Fire and rescue service personnel need to be able to function, while being aware of stress and fatigue. They need to communicate, make critical decisions and process information. They should be able to understand how both stress and fatigue affect these processes.
Fire and rescue services should develop a culture, awareness and common understanding of psychological hazards and have appropriate post-incident processes in place. These should be supported by occupational health arrangements, such as identifying, reporting, monitoring and self-reporting measures and arrangements.
The possible impact of critical incidents on employees can be minimised through raising awareness of the causes and potential effects of the pressure and stressors that may occur at operational incidents. Incident commanders should be aware of the effect that traumatic incidents can have on themselves and others in the short-term and long-term.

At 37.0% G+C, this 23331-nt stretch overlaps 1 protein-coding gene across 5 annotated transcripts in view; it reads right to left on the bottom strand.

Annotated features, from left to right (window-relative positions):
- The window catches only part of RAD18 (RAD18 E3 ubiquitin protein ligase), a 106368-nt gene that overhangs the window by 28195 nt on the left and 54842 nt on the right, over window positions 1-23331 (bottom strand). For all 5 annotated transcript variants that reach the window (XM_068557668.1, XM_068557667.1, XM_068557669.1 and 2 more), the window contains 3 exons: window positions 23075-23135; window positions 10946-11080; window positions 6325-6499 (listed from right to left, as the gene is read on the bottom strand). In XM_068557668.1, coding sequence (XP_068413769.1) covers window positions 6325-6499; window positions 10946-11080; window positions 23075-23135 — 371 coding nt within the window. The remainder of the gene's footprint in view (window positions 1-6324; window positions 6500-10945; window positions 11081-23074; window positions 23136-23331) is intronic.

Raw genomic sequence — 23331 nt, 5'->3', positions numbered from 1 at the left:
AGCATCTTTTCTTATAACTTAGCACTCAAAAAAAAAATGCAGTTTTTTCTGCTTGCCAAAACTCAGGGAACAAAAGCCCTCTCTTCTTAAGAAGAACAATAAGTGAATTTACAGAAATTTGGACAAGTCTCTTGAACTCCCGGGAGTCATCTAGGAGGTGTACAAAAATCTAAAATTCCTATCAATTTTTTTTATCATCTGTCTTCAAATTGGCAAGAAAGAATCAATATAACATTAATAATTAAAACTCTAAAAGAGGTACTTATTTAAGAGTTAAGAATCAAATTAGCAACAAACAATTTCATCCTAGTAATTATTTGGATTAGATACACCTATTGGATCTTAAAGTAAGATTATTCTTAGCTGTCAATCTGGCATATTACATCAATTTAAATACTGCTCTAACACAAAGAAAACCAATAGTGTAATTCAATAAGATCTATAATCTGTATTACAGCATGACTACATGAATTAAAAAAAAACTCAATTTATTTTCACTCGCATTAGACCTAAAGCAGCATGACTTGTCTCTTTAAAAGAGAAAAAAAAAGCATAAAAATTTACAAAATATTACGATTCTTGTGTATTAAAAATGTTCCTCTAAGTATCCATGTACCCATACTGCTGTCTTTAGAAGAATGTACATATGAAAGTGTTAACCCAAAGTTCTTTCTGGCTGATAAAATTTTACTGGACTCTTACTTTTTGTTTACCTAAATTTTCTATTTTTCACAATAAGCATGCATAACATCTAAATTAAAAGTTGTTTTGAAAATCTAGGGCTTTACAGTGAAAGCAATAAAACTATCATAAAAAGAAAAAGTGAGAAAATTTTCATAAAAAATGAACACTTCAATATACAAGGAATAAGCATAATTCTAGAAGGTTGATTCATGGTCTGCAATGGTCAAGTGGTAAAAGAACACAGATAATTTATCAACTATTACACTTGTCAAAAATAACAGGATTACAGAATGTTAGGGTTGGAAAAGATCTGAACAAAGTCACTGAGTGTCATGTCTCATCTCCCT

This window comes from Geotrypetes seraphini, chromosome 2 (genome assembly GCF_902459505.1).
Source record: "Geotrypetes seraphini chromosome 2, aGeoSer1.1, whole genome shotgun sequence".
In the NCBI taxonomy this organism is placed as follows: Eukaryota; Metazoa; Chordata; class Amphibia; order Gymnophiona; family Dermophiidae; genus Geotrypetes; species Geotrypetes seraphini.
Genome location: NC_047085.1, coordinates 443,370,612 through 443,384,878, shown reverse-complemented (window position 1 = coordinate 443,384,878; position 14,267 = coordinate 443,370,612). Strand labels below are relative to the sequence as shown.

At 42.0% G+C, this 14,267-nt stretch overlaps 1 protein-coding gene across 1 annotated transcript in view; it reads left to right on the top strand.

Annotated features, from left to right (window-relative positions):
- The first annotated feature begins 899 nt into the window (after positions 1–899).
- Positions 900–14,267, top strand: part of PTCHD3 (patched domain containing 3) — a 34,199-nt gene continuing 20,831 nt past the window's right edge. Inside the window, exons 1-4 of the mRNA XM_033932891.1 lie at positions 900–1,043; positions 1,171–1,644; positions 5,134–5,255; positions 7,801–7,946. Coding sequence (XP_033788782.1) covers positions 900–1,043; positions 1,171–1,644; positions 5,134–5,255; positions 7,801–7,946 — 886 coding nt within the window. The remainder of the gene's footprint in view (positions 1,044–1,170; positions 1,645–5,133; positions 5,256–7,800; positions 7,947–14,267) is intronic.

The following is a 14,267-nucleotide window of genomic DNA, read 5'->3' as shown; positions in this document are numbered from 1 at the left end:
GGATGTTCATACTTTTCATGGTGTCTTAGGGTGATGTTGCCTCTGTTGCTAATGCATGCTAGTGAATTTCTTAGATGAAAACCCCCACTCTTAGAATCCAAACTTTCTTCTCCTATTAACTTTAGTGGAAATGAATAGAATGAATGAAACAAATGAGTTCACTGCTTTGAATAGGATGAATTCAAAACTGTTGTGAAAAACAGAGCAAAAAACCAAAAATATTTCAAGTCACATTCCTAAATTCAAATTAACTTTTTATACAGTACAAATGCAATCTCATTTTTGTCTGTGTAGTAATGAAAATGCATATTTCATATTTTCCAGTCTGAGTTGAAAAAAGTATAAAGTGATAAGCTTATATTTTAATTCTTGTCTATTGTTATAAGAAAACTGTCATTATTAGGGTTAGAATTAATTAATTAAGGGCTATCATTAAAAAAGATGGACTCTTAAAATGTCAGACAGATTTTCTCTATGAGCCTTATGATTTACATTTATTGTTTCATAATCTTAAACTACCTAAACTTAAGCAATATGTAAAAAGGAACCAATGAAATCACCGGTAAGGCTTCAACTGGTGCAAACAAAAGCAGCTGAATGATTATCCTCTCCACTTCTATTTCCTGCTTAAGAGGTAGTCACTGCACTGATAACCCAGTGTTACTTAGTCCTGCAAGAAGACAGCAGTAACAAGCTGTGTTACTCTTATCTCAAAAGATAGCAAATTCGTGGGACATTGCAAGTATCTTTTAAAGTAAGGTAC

At the incident ground, it may be possible to reduce the impact of traumatic incidents on personnel by:
- Minimising the number of personnel exposed to the scene
- Erecting screens to restrict the view of the scene – for further information refer to Performing rescues: Maintain the privacy and dignity of the casualty
- Seeking assistance from other appropriate agencies
Consideration should be given to the provision of critical incident debrief procedures following incidents that involve exposure to traumatic scenes.
Fire control personnel can also be impacted by operational incidents; this could be due to taking traumatic or distressing calls. They could also be directly exposed to information about injuries or deaths of members of the public or emergency responders.
Therefore, appropriate support mechanisms should be put in place for any employee who has been affected by an incident, not only those who attended the incident.
For further information, refer to Incident command: Personal resilience.